For no reason I can remember, I put the ’90s classic Four Weddings and a Funeral on my Netflix queue and re-watched it recently.The scene etched in my mind all these years was that of the funeral. John Hannah, with his beautiful Scottish accent, reads “Funeral Blues” by W. H. Auden:
What the clip leaves off is the funeral officiant, presumably an Anglican priest, introducing the beloved partner of the man in the coffin as “his closest friend.”
My friend Bill died recently. A brilliant scholar, he had suffered a number of strokes, and was being cared for in a facility that catered to patients with dementia and brain injuries. He decided that it was time to let nature take its course. He refused most food and medications, and died in short order, but he died fully confident in the resurrection life that lay ahead.
A few weeks later I was in the ER with a man in his mid-to-late nineties who had also suffered from a number of strokes.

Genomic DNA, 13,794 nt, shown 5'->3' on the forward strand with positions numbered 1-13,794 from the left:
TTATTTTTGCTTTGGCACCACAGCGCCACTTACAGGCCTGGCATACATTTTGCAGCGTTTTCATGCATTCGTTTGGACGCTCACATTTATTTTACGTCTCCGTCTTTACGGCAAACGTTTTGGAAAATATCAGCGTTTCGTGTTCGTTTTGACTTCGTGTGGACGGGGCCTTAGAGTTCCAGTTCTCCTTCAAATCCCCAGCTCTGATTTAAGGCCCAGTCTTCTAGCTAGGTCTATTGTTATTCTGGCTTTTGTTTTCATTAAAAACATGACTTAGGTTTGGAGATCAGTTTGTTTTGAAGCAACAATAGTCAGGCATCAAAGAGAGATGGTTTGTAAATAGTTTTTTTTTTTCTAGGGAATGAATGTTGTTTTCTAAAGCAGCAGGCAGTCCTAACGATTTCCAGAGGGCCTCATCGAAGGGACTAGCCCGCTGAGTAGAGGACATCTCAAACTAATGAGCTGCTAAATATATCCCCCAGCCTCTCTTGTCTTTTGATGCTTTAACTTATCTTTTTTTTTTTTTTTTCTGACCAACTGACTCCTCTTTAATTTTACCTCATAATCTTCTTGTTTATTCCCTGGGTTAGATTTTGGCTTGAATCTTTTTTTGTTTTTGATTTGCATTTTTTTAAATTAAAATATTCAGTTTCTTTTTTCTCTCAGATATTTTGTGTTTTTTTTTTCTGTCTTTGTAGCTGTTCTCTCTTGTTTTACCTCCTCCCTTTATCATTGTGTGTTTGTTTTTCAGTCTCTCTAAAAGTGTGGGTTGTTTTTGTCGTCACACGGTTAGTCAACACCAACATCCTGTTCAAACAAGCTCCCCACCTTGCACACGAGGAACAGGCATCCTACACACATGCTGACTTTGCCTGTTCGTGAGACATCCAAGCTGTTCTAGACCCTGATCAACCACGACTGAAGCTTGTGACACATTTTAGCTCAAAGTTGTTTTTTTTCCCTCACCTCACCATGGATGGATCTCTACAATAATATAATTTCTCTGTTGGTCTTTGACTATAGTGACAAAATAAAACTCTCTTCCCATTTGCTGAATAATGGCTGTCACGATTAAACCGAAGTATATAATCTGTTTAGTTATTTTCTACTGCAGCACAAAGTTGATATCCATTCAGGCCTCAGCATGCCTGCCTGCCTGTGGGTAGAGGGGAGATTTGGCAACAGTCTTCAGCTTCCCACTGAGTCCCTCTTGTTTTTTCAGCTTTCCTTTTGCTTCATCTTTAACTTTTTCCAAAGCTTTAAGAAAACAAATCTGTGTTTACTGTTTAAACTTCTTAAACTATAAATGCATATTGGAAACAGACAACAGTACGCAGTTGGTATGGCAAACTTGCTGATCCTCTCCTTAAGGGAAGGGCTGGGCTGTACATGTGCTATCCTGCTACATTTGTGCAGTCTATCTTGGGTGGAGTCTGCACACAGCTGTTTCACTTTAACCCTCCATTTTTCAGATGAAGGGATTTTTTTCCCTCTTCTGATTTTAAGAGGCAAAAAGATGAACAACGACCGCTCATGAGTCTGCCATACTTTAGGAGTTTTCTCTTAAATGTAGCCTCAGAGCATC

Just before the papal encyclical on the environment was released, the hype in environmental circles matched that for Taylor Swift’s latest music video. (To be clear: “Bad Blood” deserves the hype.) Who will Laudato Si’ affect the most? What will its rationale be? What sort of reception will it get? Most importantly: will it matter?
Oh, I think flower gardens are a lovely way to spend one's time. They add a little beauty to our world, and make for a wonderful visiting place for our beleaguered pollinators. I can see the delight in that.
As a young minister in my early 20s, I was often admonished by the senior ministers to keep a guarded distance from laypeople. To get too close, they would say, is to become too familiar with a resulting loss of one's ministerial authority. They thought authority was protected by distance and diminished by relationships.